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tv   Tavis Smiley  PBS  November 27, 2014 11:30pm-12:01am EST

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good evening from los angeles. i'm tavis smiley. tonight a koconversation with my j. blige with her new album entitled the london sessions. the billboard calls the album superb. we're glad you're joining us for this conversation coming up now.
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♪ ♪ ♪ mary j. blige has nine grammy awards and 31 nominati s nominations. she spent part of this summer in london recording her latest cd entitled appropriately enough, the london sessions. before we start our conversations we start with the making of the london sessions. ♪ ♪ we can't give up to easy
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♪ >> what's up london. how are you doing? it's mary j. blige in the house. [ applause ] ♪ ♪ >> the people love you in london and there ain't nothing you can do about it. >> i love london. >> yeah, i mean, it's one of my favorite places. has always been. >> why one of your favorite places? >> well, because, i mean, they embrace the artists. they love the artists and they love sole music. there's so much freedom. >> when you say freedom do you
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mean freedom artistically? >> tell me more. >> well, just what you said now. they appreciate what we throw away. soul music. it seems like we've been getting it away from it here and letting other stuff in where there, not just the old people are gravi gravitating toward soul music like sam smith, amy winehouse and adele. they've been inspire bd by soul music and they have always loved soul music over there. that's why i was feeling that if i can't be me, mary j. blige, a soul singer. what am i going to do? that's my reason for going over there because i was feeling so stagnant and stuck and not being
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able to do what i wanted to do. i went over there to express myself as an artist. >> you mentioned amy winehouse. obviously a tragic story but what did you think of her artistry? >> thought she was one of the most amazing gifts from god. she was honest. they tried to make me go to rehab. she wasn't afraid to express herself. when i heard that album, she inspired me. i was like gosh, that's what i am supposed to be doing. she inspired me, mary, you can do this or the label says or this is the hot girl. we're going to get to write a
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song. >> when you said rehab, my mind went to therapy. that's why i love you mary. you're always in my spirit, i try to get in yours. when i heard that track -- the whole album is a mazing but tell me about therapy. >> sam smith, the way he's singing it. the melodies, he made it sound fun to do therapy. not to speak of it lightly but therapy can be anything. you could listen to a mary j.
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blige album and have it be therapy. people have so many different ways. some people work out or ice cream or shopping or shoes or clothes and design a home. whatever toss get it out and help you be happy. >> since you've always been so honest. i know what my therapy has been. what has been yours over the years. >> mine has been prayer and meditating by myself and looking at the ugly truth and not killing myself over it but learn how to be strong in it and not be so hard on myself. >> yeah. >> for me it has been quiet time. meditating. a lot of self -- >> i read, before this project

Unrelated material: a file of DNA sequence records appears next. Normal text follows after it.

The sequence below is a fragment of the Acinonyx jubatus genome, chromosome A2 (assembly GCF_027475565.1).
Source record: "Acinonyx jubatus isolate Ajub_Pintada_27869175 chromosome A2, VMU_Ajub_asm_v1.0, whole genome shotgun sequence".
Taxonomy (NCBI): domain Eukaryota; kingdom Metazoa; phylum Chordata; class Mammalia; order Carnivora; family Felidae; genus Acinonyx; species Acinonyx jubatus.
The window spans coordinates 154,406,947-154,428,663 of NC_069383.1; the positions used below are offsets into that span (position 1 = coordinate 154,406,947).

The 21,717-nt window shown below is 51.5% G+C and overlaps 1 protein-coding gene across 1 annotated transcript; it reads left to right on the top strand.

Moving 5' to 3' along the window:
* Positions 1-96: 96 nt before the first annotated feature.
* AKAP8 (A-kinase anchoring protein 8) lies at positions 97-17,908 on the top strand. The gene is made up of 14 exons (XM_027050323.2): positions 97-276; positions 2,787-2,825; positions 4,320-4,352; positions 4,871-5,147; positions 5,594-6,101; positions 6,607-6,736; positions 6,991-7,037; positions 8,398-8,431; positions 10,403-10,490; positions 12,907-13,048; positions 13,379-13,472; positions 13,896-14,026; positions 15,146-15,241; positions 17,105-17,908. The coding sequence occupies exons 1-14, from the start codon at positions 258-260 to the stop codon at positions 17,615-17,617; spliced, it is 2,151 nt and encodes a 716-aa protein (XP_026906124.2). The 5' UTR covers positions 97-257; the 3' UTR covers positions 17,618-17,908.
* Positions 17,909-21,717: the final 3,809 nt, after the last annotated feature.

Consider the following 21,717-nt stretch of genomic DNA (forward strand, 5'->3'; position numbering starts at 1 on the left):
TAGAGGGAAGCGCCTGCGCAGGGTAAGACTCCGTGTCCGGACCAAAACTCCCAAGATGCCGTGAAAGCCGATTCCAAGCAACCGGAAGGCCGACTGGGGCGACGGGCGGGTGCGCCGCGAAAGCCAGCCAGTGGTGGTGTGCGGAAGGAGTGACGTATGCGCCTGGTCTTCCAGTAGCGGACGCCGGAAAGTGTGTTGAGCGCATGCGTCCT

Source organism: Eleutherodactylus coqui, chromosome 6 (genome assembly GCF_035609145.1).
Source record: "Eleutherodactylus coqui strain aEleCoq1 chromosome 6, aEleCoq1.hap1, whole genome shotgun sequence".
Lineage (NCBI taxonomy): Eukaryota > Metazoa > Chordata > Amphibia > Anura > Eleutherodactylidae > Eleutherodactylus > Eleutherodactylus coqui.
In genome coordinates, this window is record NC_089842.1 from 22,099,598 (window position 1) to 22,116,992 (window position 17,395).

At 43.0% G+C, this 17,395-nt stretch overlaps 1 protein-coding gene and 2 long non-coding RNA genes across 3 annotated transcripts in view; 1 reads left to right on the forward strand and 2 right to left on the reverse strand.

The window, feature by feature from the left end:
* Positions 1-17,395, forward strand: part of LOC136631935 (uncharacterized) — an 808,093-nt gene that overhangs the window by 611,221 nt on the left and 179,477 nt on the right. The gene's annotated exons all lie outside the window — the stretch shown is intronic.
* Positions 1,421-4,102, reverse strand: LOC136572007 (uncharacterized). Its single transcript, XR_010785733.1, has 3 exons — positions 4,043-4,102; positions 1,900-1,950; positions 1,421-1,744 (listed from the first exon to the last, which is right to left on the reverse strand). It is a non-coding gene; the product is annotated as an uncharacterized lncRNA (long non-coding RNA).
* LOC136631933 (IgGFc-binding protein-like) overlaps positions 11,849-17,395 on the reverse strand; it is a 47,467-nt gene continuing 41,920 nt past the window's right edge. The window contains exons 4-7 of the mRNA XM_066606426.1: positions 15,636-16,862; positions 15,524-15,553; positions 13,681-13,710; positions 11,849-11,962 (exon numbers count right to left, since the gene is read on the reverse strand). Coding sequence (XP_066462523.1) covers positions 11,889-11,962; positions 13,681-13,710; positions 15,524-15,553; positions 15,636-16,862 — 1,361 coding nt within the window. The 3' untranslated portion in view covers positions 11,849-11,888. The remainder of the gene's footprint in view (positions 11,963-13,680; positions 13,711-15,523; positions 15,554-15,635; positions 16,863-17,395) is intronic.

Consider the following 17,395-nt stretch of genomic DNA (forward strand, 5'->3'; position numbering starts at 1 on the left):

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even came out, i read somewhere you said this is the purest project you've ever done. what did you mean when you said the purest album you've ever don done:people are a. people are getting a chance to hear my voice, my spirit. it's pure. >> it's uncut. >> no distractions. it really is incut. >> how does one. >> you're still young. >> how does one be pure with their voice when you have so many other options.
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why take the risk to put it out in this way? you're not 22 anymore. >> if i don't sing perfect, i'm cool with that now. i'm just not going to do a bad job. if my vocals are crack, that's what it is at the moment. i should be able to accept what i have. >> people love the project. i know you're comfortable with it. what did you make of it when you hear your voice on a project like this now. >> what i love about it, because i've accepted it, i can hear the anointing on it. >> i can literally pitch perfect
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and it's not super clean. >> can hear what god has given me. that's how i feel about it right now. >> i'm going to follow you on this. i felt that thing. i'm going to stay with you. have you been able to figure out why this gift was given to you? >> well, i don't want to guess but i think it's to heal. it's to heal. to go through all of the hell, heal. speak about it and heal. that's what i believe. >> i could take that to mean -- my word not yours, you're going
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to be stuck being transparent, telling your the rest of your life. >> well, i will tell you what i want to tell you. as you grow, you start to understand what you can give and what you can't. you can't be a fool and give everything. you no when peopleed to know wh to share. >> i ask that because this is not the departure but there's there's a kind of truth. there's a truth in the delivery and message of healing people. that truth is still there but it's a different kind of truth. i'm just trying to figure out whether or not -- or why it is
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you think your fans are ready for this departure from mary? >> well, because we've had enough of beating ourselves down and being -- you know. we say we weren't the victim but we were consistently the victim. i'm at a plate where i love myself. for whatever that is even if i look at myself one day and say i don't like the way i look. i've accepted myself. it is what it is. you know? that's where i'm at with it right now and my fans are able accept it because i've reached a point that i will no longer destroy myself. i will no longer take a compliment with my head up.